This photo shows a section of a pavement area. Photo by David. ferrelljenkins.blog.

This photo shows a section of a pavement area. Photo by David

The next photo more clearly shows the area of the judgment seat or bema. Gibson thinks this matches the descriptions given in the Gospel accounts. A couple of steps remain. The thought is that the Prefect would set up a canopy and judge from this place.

The natural platform where Gibson contents Jesus stood before Pilate. Photo by David McClister.

The natural platform where Gibson contends Jesus stood before Pilate. Photo by David McClister.

To the south (right) of the steps we see in the photo above, there is what looks like a column base that Kramer says was found near where the young lady is standing. This stone does not have a cup in it as we will see at Dan, but it may have held a post of some sort to support a canopy.

A carved stone piece that looks like the base of a column. Photo by David McClister.

A carved stone piece that looks like the base of a column. Photo by David McClister.

In lecturing to his group, Kramer reminds them of the podium at the inner gate of Dan where the king or a judge might sit to hear issues brought by the people .

According to Avraham Biran this is where a judge or king could site under his canopy. The stone base, one of four, was used to hold one of the posts of the canopy. Photo by Ferrell Jenkins.

According to Avraham Biran this is where a judge or king could site under his canopy. The stone base, one of four, was used to hold one of the posts of the canopy. Photo by Ferrell Jenkins.

A now-faded display sign at the gate of Dan illustrates what might have happened at this place. In a different incident King David is said to have taken his seat in the gate to receive the people.

Then the king arose and took his seat in the gate. And the people were all told, “Behold, the king is sitting in the gate.” And all the people came before the king. Now Israel had fled every man to his own home. (2 Samuel 19:8 ESV)

Sign in the gate of Dan illustrating the purpose of the podium that was uncovered there. Photo by Ferrell Jenkins.

Sign in the gate of Dan illustrating the purpose of the podium that was uncovered there. Photo by Ferrell Jenkins.

Carl Rasmussen includes a painting by Balage and a photo taken when a canopy was in place over the podium at Dan. See his Holy Land Photos site.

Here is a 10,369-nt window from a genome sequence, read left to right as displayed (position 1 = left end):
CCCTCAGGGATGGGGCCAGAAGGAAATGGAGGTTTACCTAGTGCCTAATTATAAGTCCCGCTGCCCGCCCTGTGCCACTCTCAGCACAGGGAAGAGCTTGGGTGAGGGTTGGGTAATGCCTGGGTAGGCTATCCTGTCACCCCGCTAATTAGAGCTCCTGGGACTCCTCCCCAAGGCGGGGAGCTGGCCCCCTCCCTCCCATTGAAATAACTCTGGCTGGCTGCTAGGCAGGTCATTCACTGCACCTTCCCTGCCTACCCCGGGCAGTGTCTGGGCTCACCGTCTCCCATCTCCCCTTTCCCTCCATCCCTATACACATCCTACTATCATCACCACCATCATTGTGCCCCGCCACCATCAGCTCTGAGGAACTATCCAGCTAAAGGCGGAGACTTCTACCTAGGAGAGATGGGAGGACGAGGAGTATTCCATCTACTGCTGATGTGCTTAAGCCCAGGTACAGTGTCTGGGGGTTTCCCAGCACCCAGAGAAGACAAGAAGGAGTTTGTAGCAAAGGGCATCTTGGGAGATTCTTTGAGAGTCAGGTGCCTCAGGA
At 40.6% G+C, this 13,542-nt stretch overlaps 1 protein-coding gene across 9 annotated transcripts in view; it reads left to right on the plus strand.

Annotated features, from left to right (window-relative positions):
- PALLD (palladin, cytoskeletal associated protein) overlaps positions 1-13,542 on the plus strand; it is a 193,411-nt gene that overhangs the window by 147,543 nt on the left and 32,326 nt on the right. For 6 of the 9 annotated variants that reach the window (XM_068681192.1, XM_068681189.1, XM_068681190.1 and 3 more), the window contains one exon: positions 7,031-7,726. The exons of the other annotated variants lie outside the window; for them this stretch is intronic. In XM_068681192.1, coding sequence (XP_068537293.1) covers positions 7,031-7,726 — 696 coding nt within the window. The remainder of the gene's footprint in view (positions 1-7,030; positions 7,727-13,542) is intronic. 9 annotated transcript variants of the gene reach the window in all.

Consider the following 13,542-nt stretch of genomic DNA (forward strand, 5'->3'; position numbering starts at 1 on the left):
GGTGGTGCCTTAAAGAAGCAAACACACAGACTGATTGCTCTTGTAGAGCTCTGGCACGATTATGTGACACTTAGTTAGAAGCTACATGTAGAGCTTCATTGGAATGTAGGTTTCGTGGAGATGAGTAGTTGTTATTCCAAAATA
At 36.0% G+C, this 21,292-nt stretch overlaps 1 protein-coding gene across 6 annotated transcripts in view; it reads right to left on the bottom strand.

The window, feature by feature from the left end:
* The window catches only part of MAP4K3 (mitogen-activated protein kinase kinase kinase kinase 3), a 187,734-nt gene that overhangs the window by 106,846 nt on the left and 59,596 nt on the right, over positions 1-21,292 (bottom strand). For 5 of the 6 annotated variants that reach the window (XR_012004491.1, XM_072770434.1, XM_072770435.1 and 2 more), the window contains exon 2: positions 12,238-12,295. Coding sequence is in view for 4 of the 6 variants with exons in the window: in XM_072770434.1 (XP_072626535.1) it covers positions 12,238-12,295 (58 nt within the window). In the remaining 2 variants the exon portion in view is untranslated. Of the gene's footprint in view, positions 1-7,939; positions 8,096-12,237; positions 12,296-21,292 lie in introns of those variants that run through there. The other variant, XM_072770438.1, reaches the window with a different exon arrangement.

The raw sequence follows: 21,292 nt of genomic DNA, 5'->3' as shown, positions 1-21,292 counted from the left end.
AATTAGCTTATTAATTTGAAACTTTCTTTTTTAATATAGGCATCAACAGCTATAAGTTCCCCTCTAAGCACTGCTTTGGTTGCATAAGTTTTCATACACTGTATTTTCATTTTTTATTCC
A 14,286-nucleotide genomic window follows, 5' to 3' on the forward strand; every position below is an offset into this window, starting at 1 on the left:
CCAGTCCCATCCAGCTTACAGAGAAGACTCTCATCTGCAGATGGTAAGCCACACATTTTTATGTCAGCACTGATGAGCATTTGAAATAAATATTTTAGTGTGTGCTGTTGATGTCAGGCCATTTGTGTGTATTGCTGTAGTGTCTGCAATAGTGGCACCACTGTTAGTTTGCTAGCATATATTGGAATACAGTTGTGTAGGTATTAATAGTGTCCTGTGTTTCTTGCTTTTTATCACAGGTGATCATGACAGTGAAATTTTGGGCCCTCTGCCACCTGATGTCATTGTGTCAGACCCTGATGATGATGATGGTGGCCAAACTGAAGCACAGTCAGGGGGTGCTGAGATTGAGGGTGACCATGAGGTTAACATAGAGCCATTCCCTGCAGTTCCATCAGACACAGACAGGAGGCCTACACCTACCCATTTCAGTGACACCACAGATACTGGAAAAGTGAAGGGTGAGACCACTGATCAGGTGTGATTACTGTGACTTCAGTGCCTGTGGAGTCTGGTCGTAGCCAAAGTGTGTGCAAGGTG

You will notice a difference in the bases where poles to hold the cover over the monarch may have been placed, but we are talking about two different periods – one from the Iron Age of Israel and the other from the Herodian Roman period.

Hopefully these photographs will help us to understand more clearly what happened at this place.

My thanks to David for his extra effort in getting the photos I needed.

Walls Around Jerusalem National Park – # 2

As we walk south in the garden, or along the paved path, we come to an area that looks like it might have been an approach to a gate with walls on either side. Against the Ottoman city wall we see steps but no gate in the wall. The sign at this part of the wall is labeled The “Hidden” Gate which Shimon Gibson thinks is the Gate of the Essenes.

Recognizing that there are scholars who dismiss the Gospel account of the trial of Jesus, Gibson says there is reason to take a more positive approach based on recent archaeological evidence.

This chapter cautiously argues against taking such a negative approach to the subject of the trial of Jesus as portrayed in the Gospels. The basis for this conclusion is a new study I have made on the overall layout of the palace of Herod the Great, which later became the seat of the Roman governor when in residence in Jerusalem, the praetorium. My work also highlights previously unpublished archeological discoveries pertaining to the appearance of the western gateway of the palace/praetorium, which I think is the Gate of the Essenes referred to by Josephus. This monumental gateway had inner and outer gates flanked by large towers, and these gates were separated one from the other by a large, open, and paved court at its center, with a rocky area on its north. In the first century CE, the gateway undoubtedly provided direct access to the palace grounds, which incorporated palace residences, an ornamental pleasure garden, and military barracks. Remarkably, these archeological remains fit very well with John’s description of the place of Jesus’ temporary incarceration and the trial in front of Pilate, and with the two topographical features that are mentioned by him, the lithostrotos and gabbatha. (“The Trial of Jesus at the Jerusalem Praetorium: New Archaeological Evidence,” pp. 97-118 in C.A. Evans (ed.), 2011 The World of Jesus and the Early Church: Identity and Interpretation in Early Communities of Faith. Peabody: Hendrickson.)